Tuesday, July 12, 2011
Pay for play: A look at Butler
By Diamond Leung
Editor’s note: ESPN.com is taking a closer look this week at the possibility of paying college athletes. Can schools even afford the pay for play option? Here's an overview of Butler’s financial situation.
Butler has a well-deserved reputation of having an athletic department that gets more bang for its buck.
Consider that in 2010 when the men’s basketball program made its Cinderella run to the national championship game against Duke, its expenditures that year totaled $2.8 million, a fraction of what the Blue Devils spent.
The Bulldogs’ appearance in that game resulted in record-setting amounts of donations and athletic merchandise sales along with large increases in enrollment and ticket sales. The athletic department even commissioned a study that showed its NCAA tournament appearance generated $639,273,881.82 worth of print, television and online publicity that the school would have otherwise had to pay for.
The athletic department is doing just fine financially in order to balance the budget, and athletic director Barry Collier believes in a hypothetical scenario in which pay-for-play for student-athletes were mandated, the school could be able to provide.
The cost of attendance at Butler, a private institution, is an estimated $45,478, and a full scholarship for a student-athlete at the school includes tuition, room and board, fees and books. Collier could see how the school might be able to provide the estimated $3,000 in indirect costs, including transportation.
“Pay-for-play is one thing,” Collier said. “Providing the cost of attendance defines something different philosophically.
“It’s not enough to stop us from doing it. We would do it if passed. We could handle the additional cost.”
Aside from its overall financial health, for Butler, other factors make it feasible to possibly provide such compensation. The majority of its student-athletes are not on full scholarships. In fact, its entire football team could be removed from the equation since it competes in the non-scholarship Pioneer Football League.
Also, Collier said he generally doesn’t see on the Butler campus cases in which student-athletes are in destitute circumstances and being used by a system in which a college education isn’t sufficient compensation.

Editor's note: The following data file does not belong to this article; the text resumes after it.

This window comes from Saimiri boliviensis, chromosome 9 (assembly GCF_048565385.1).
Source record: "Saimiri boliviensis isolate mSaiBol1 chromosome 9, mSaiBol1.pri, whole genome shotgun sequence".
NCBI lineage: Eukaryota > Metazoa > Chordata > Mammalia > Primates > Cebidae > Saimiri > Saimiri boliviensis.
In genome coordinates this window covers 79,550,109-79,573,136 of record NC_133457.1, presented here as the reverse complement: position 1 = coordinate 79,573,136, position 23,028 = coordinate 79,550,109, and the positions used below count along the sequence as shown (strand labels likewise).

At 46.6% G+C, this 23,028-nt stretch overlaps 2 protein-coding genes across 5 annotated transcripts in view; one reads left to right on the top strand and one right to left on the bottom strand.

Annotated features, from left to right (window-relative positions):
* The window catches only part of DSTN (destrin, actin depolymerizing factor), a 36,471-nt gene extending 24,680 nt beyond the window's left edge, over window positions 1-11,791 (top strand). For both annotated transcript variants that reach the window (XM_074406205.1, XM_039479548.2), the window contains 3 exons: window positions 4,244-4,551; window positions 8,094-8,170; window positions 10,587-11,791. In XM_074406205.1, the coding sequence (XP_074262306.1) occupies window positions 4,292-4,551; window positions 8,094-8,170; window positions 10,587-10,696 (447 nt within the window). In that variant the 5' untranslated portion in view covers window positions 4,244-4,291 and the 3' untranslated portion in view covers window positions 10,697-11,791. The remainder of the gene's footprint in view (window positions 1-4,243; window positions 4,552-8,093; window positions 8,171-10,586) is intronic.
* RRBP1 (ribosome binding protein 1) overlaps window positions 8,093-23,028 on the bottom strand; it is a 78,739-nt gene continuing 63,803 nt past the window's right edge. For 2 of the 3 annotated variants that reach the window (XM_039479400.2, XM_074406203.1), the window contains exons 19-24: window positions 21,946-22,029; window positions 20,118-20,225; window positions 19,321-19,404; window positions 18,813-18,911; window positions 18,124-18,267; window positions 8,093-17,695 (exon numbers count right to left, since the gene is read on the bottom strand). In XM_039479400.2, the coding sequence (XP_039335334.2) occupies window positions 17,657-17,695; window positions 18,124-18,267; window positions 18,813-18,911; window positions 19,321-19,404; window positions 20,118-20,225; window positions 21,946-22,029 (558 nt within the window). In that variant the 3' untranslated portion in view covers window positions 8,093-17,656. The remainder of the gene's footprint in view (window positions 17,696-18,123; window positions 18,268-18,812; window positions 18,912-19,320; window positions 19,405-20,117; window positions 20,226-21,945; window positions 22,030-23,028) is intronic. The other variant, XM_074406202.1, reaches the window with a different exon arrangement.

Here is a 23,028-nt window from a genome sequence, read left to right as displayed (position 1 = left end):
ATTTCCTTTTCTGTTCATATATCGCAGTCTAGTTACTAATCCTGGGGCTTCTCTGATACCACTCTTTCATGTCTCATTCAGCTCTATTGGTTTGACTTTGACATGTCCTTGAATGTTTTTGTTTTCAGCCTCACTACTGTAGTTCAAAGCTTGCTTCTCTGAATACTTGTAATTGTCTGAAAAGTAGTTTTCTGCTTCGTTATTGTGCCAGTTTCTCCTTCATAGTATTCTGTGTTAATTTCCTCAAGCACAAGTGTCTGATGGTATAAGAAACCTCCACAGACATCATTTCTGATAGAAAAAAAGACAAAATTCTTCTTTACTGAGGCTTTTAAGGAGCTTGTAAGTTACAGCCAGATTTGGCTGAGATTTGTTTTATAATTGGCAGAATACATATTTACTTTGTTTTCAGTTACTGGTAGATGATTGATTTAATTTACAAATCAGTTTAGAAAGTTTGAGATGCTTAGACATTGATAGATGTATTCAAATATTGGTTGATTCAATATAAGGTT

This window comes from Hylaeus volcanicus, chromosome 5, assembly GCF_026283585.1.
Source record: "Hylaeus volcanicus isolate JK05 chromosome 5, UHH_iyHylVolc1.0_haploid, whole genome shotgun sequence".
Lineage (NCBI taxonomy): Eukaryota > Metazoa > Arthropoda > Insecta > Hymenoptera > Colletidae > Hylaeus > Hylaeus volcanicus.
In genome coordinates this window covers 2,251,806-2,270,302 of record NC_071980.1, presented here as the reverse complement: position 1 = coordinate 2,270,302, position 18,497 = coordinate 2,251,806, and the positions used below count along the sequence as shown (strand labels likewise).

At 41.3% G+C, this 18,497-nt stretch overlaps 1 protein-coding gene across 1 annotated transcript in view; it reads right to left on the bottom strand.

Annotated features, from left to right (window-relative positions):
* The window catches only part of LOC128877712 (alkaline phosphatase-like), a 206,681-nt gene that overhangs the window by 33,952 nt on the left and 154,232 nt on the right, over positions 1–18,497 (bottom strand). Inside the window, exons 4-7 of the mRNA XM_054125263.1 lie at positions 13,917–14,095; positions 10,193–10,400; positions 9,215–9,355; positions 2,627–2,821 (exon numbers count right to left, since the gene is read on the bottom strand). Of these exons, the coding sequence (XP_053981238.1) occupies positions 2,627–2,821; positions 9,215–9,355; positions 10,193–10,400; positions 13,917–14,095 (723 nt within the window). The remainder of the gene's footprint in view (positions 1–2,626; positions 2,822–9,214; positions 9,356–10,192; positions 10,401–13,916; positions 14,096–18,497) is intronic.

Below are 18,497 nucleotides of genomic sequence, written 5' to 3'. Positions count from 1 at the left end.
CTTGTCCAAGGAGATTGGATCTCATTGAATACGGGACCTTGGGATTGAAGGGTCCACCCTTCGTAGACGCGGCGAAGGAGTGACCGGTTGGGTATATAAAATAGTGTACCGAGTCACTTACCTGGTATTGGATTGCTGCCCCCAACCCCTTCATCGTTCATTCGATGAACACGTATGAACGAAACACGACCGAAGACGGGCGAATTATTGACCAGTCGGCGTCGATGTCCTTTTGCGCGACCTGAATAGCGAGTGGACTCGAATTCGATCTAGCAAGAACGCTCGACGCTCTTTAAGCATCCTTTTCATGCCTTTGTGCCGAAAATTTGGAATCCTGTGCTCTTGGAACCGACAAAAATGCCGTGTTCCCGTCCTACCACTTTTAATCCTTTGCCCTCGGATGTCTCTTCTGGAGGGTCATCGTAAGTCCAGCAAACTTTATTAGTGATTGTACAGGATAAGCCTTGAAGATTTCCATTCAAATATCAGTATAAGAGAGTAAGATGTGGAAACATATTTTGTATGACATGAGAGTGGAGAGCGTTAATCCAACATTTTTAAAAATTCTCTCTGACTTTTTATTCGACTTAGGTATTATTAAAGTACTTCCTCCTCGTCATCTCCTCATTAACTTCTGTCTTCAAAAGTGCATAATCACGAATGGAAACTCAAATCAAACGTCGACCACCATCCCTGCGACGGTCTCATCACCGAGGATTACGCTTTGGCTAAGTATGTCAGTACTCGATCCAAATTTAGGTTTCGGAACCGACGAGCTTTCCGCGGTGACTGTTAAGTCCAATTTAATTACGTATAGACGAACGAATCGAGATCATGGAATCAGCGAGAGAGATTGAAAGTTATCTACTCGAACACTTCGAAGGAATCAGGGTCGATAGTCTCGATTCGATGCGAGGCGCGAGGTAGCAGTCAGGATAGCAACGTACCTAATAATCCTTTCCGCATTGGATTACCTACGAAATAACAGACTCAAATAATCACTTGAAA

“We have such a strong student-athlete culture here,” Collier said. “Our kids do the work and want the benefit of the education, and they greatly value that. From that standpoint, we don’t have a really declared position of not doing or doing it [paying for entire cost of education]. It’s not that big of a difference. If it’s not going to make that much difference, why do it is the other side of that.
“We’ve talked about the subject. It’d be interesting to see where it goes. It‘s not a pressing problem for us.”
What a full scholarship entails: $43,278 (includes tuition, room & board, fees, books.) - for 2011-12 from school web site
Cost of attendance: $45,478 (Can find this on the school’s website) - for 2011-12 from school web site
Butler - for 2009-10 from U.S. Department of Education database
Football (94 athletes) Revenue: $540,145 Expense: $540,145
Men's basketball (15 athletes) R: $2,822,892 E: $2,822,892
Other sports -- Men's (5 teams/146 athletes) R: $1,928,971 E: $1,928,971
Other sports -- Women's (8 teams/ 175 athletes) R: $3,730,862 E: $3,730,862
Total: 0 (revenue – expense) $9,022,870 $9,022,870
Student fees: $144/semester
Amount athletics receives from student fees: Undisclosed because Butler is a private institution. “It’s not a big number,” athletic director Barry Collier said. “The larger number is the university-allocated funding we receive that helps us meet our expenses.”